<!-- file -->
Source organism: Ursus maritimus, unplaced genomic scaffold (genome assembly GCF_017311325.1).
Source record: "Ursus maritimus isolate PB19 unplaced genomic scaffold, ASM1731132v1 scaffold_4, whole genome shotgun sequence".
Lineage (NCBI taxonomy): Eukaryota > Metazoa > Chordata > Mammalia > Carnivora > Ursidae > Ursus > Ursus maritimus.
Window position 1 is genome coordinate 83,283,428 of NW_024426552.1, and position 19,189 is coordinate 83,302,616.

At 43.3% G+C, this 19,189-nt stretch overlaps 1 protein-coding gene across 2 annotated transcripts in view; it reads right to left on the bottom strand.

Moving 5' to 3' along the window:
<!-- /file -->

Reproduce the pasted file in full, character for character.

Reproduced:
Source organism: Ursus maritimus, unplaced genomic scaffold (genome assembly GCF_017311325.1).
Source record: "Ursus maritimus isolate PB19 unplaced genomic scaffold, ASM1731132v1 scaffold_4, whole genome shotgun sequence".
Lineage (NCBI taxonomy): Eukaryota > Metazoa > Chordata > Mammalia > Carnivora > Ursidae > Ursus > Ursus maritimus.
Window position 1 is genome coordinate 83,283,428 of NW_024426552.1, and position 19,189 is coordinate 83,302,616.

At 43.3% G+C, this 19,189-nt stretch overlaps 1 protein-coding gene across 2 annotated transcripts in view; it reads right to left on the bottom strand.

Moving 5' to 3' along the window: